Graduate School of Medical Sciences
A partnership with the Sloan Kettering Institute

Virginia Pascual

Virginia Pascual
The purpose of my lab is to understand the pathogenesis and to identify biomarkers and therapeutic targets for inflammatory and autoimmune diseases that start in childhood.


We are interested in understanding chronic inflammatory and autoimmune diseases that present in childhood and normally result from complex interactions between genes and the environment. Most of these diseases are molecularly heterogeneous, thus explaining the current lack of “one size fits all” therapeutic interventions. Our lab applies systems biology approaches to monitor the immune system of children suffering from these diseases through disease flares and remissions. Integrating laboratory and clinical data provides us with information about potentially dysregulated biological pathways in unique groups of patients. From these, we generate hypothesis that can be tested in vitro about the significance of these pathways as pathogenic players that could be targeted therapeutically and/or their value as biomarkers to assess disease activity. Our goal is to use this information towards the rational design of successful clinical trials.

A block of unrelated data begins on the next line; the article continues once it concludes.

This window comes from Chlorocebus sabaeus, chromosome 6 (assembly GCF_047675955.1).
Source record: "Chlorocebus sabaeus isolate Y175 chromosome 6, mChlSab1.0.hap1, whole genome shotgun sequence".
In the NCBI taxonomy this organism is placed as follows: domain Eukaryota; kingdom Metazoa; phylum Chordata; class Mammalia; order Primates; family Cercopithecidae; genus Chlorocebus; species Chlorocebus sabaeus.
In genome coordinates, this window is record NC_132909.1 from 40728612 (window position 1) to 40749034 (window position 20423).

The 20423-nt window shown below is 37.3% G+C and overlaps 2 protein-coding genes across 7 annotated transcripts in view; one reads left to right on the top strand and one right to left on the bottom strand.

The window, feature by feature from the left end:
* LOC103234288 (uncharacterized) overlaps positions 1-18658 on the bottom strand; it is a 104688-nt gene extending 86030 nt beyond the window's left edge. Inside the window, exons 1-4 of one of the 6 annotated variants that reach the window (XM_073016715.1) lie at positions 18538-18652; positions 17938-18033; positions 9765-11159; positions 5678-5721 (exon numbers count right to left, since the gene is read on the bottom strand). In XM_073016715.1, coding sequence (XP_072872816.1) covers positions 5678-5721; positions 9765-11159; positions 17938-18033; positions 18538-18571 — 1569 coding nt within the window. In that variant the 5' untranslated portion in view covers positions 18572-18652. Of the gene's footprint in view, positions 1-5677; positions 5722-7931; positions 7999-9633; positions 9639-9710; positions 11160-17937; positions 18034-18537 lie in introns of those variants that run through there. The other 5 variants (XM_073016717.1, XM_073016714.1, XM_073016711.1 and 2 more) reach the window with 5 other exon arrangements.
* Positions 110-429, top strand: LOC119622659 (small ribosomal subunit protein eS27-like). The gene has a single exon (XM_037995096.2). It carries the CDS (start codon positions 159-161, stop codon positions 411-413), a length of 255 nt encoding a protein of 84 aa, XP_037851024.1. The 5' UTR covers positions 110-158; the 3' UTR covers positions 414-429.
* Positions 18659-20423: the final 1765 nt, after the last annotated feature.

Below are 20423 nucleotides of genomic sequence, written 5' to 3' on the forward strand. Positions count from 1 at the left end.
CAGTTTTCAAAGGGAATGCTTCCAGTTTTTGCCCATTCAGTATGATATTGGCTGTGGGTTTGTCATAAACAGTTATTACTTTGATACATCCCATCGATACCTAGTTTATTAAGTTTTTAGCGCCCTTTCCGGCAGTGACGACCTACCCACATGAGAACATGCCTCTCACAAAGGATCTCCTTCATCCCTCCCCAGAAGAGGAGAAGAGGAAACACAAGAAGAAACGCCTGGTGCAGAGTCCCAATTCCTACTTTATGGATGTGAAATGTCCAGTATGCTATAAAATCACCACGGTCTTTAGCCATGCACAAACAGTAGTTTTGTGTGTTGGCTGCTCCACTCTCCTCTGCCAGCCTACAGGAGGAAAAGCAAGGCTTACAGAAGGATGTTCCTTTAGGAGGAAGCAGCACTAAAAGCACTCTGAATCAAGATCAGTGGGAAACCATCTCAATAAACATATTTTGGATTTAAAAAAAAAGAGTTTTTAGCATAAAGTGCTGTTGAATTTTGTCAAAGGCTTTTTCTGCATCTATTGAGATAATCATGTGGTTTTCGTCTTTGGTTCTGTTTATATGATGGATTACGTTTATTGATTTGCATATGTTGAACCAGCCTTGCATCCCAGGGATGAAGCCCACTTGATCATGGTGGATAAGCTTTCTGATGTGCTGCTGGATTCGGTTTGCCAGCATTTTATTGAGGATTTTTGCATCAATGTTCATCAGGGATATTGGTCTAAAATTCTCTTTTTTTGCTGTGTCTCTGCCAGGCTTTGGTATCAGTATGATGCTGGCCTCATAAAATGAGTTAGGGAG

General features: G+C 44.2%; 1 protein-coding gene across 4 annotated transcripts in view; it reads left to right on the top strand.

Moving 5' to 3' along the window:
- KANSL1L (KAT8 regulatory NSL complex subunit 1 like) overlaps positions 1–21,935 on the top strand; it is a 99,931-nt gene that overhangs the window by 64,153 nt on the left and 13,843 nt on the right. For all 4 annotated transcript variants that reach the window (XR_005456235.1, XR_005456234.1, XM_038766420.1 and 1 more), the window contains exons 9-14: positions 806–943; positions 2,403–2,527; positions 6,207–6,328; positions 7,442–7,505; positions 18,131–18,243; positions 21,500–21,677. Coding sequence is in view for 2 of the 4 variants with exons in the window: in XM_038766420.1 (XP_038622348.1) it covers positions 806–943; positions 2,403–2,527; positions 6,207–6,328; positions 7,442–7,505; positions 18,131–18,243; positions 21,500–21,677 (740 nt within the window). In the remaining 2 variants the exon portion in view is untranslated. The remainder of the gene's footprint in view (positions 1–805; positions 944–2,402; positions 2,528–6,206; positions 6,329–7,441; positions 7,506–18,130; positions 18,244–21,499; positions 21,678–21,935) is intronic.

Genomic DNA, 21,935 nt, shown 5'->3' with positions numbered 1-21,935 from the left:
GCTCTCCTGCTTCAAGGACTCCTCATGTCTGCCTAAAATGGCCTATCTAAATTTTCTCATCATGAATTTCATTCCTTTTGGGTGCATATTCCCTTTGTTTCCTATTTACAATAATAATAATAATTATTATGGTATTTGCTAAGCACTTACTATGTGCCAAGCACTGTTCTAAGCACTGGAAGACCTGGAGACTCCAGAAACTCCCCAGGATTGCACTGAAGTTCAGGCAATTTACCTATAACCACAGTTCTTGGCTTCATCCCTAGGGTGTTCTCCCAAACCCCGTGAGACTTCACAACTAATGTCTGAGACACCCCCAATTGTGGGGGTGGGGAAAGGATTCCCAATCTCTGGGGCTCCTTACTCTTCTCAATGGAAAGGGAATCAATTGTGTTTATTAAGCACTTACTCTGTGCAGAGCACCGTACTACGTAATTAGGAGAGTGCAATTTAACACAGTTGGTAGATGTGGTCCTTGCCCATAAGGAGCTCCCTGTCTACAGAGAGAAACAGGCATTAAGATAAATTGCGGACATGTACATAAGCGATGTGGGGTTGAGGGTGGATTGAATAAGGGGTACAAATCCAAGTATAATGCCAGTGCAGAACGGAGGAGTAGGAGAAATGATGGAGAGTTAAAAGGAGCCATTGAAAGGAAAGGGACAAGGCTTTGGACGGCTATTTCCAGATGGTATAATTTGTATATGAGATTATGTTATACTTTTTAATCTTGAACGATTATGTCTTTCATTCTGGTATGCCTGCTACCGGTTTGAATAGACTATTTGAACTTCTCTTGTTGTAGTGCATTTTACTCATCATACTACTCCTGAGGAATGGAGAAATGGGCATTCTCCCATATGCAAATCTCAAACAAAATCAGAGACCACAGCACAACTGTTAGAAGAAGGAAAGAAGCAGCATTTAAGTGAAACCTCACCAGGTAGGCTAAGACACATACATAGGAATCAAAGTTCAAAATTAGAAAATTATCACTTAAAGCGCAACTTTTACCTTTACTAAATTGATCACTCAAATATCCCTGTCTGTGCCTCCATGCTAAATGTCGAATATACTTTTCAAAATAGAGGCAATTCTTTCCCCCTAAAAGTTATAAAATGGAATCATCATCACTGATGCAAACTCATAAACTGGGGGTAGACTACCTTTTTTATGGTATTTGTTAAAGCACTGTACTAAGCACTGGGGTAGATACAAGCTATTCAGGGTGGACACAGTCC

Figure 1.

Dr. Pascual Figure

Current Projects:

  • Systems biology approaches to understand the pathogenesis and identify therapeutic targets in pediatric onset Systemic Lupus Erythematosus (SLE)
  • Juvenile Dermatomyositis and COVID-19-related MIS-C.
  • Monitoring the immune system of infants and young children through vaccines and infections to understand early human immune development. 


Dr. Pascual obtained her MD from the Universidad Complutense and completed a residency in Pediatrics in her native Spain. She then joined the laboratory of J. Donald Capra at UT Southwestern in Dallas, where she trained in Molecular Biology and Immunology. Her initial research inspired her to pursue training in Pediatric Rheumatology, eventually becoming Director of the Pediatric Rheumatology division at the same institution. In 2004 she joined and later co-directed the Baylor Institute for Immunology Research in Dallas. In 2017 she became the inaugural Director of the Drukier Institute for Children’s Health Research at Weill Cornell Medicine. 


Studies from Dr. Pascual’s laboratory contributed to the discovery that type I interferon (IFN) and interleukin 1 (IL-1) are pathogenic players in Systemic Lupus Erythematosus (SLE) and Systemic Onset Juvenile Idiopathic Arthritis (sJIA), respectively. Importantly, she was at the forefront of clinical trials using IL-1 blockers in sJIA, which showed remarkable clinical benefits in nearly 70% of patients. Dr. Pascual is currently the Program Director of an NIAID-funded U19 Autoimmunity Center of Excellence, a NIAMS-funded P50 Center of Research Translation, and a Lupus Research Alliance (LRA)-sponsored Global team Science Award, all of which focus on Pediatric Autoimmunity. In 2017 she received the Lupus Insight Award from the LRA; in 2018 she was elected to the Association of American Physicians, and in 2020 she obtained the Distinguished Basic/Translational Investigator Award from the American College of Rheumatology

Current Areas of Focus

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Weill Cornell Medicine Graduate School of Medical Sciences 1300 York Ave. Box 65 New York, NY 10065 Phone: (212) 746-6565 Fax: (212) 746-8906